Creating CSS cascading style sheets for HTML
Part four of a seven-part series of blogs

This is the first of a series of 3 tutorials showing how to create and use CSS style sheets for HTML web pages. This first part explains how CSS works, a second part shows how to create styles for HTML tags and a final part gives a full worked example of creating a style sheet.

  1. An Introduction to CSS Style Sheets
  2. The 3 Types of Style: Element, Class and Tag
  3. CSS Style Inheritance
  4. Margins and Padding in CSS (this blog)
  5. Measurement Units for CSS Styles
  6. Colours in CSS Style Sheets
  7. Float Styles

This blog is part of a larger online ASP.NET online tutorial series.  For training courses for businesses, see our ASP.NET training pages, or have a look at our Visual Basic or Visual C# courses.

Posted by Andy Brown on 16 May 2012

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Margins and Padding in CSS

Layout of HTML is controlled by two vital concepts: margins and padding

If you write HTML within Visual Studio, you may find it useful to choose View --> Visual Aids --> Margins and Padding, which will reveal any margins and padding you have set on screen in design view.

Browser Independence

It is sad, but true, that not all browsers render padding and margin in exactly the same way.  If you stick to the principles outlined in this blog you won’t go far wrong, but you should always test your website in (at a minimum) Firefox, Safari, Chrome, Internet Explorer 9 and Internet Explorer 8, as well as on an iPhone and Android phone.

The Box Model

If there is one diagram in CSS to understand, it is the following one:

The box model

The box model, showing the margins and paddiing for an element.

Here is the HTML for the diagram above:

HTML for box model

The HTML refers to classes, which are shown below.

The classes referred to might look something like this:



background-color: #fdd;

border: 1px solid black;




margin: 30px;

border: 1px dotted #000;

padding: 40px;

background: #ddf;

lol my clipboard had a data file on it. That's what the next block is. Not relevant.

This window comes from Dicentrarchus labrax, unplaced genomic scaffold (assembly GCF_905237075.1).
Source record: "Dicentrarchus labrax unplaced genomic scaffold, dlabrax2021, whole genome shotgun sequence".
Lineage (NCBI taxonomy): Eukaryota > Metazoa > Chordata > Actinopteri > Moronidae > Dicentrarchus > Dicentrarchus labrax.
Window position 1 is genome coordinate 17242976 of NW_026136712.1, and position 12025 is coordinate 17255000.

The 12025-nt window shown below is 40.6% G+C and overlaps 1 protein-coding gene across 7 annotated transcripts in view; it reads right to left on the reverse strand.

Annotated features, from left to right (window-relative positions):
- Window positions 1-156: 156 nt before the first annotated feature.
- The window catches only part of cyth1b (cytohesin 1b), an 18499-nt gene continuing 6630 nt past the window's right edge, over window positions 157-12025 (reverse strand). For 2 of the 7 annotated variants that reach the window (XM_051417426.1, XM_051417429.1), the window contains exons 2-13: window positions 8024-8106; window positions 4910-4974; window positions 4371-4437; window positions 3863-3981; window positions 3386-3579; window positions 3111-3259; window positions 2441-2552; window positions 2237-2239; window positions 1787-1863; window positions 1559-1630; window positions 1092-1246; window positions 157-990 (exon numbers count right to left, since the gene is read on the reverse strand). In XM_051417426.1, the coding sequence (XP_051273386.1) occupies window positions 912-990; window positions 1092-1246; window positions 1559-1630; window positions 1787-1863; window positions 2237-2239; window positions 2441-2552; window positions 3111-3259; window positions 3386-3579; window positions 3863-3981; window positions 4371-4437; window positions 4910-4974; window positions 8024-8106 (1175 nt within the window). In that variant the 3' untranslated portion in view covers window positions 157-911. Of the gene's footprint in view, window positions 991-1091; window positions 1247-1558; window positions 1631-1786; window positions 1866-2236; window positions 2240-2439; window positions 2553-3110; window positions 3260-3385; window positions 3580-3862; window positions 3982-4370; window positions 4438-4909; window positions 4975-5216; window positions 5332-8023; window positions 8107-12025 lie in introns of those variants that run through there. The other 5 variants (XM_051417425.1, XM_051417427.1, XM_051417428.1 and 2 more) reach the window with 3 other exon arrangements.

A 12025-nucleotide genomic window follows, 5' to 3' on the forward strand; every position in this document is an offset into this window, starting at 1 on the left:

This shows that the text within the inner box has 30 pixels margin round it, and 40 pixels padding.

I think the easiest way to understand the difference between padding and margins is this: if you set the background colour for a block element (such as a paragraph or div tag), the padding appears coloured but the margin doesn't.

Setting Margins and Padding

There are a number of ways to set padding and margins (both use the same syntax), as shown below.

To set Example Shorthand for
All sides padding: 10px; padding-top: 10px;
padding-bottom: 10px;

padding-left: 10px;
padding-right: 10px;
margin: 20px 10px; margin-top: 20px;
margin-bottom: 20px;

margin-left: 10px;
margin-right: 10px;
Top, right,
bottom, left
margin: 10px 20px 30px 40px; margin-top: 10px;
margin-bottom: 30px;

margin-left: 40px;
margin-right: 20px;

The mnemonic for remembering the order of margins or padding is TRouBLe, for Top Right Bottom Left (alternatively, remember that the margins are numbered clockwise from the top).

 Centre-Aligning Block Elements

You can use the auto setting for margins to centre-align block elements horizontally:

Centre-aligned text in box

Here the pink box containing the text is centre-aligned horizontally within the white one.


The HTML for this is simple enough:

HTML for text box

The HTML displays a div tag with a class called horizBetter applied to it.


The CSS class is defined as follows:



/* magically centre align box */

margin: 50px auto;

padding: 5px;

background-color: #fee;

border: 1px solid #000;

width: 200px;


This creates a text box with a pink background, 200 pixels wide, with:

  • top and bottom margins of 50 pixels; and
  • left and right margins automatically set (creating centre alignment).

Note that you can use the following setting for a style to achieve this effect:



text-align: center;


However, this isn't browser-independent, and is more for centring text within a box, rather centring the box itself.


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